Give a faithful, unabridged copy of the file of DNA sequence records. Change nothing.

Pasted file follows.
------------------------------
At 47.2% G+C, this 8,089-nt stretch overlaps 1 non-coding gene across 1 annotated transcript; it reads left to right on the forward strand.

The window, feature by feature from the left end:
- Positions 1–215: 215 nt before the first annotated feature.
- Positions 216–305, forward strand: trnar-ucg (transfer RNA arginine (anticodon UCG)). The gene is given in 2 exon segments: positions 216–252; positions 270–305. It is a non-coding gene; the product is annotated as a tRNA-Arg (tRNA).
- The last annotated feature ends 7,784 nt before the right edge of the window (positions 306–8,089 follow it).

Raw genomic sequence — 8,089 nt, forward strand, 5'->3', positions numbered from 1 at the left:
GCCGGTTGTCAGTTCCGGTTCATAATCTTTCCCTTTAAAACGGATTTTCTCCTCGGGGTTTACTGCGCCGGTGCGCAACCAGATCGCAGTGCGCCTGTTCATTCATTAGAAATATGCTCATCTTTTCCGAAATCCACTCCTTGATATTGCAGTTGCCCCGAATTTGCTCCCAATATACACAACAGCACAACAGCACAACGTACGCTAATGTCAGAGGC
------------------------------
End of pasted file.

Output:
At 47.2% G+C, this 8,089-nt stretch overlaps 1 non-coding gene across 1 annotated transcript; it reads left to right on the forward strand.

The window, feature by feature from the left end:
- Positions 1–215: 215 nt before the first annotated feature.
- Positions 216–305, forward strand: trnar-ucg (transfer RNA arginine (anticodon UCG)). The gene is given in 2 exon segments: positions 216–252; positions 270–305. It is a non-coding gene; the product is annotated as a tRNA-Arg (tRNA).
- The last annotated feature ends 7,784 nt before the right edge of the window (positions 306–8,089 follow it).

Raw genomic sequence — 8,089 nt, forward strand, 5'->3', positions numbered from 1 at the left:
GCCGGTTGTCAGTTCCGGTTCATAATCTTTCCCTTTAAAACGGATTTTCTCCTCGGGGTTTACTGCGCCGGTGCGCAACCAGATCGCAGTGCGCCTGTTCATTCATTAGAAATATGCTCATCTTTTCCGAAATCCACTCCTTGATATTGCAGTTGCCCCGAATTTGCTCCCAATATACACAACAGCACAACAGCACAACGTACGCTAATGTCAGAGGC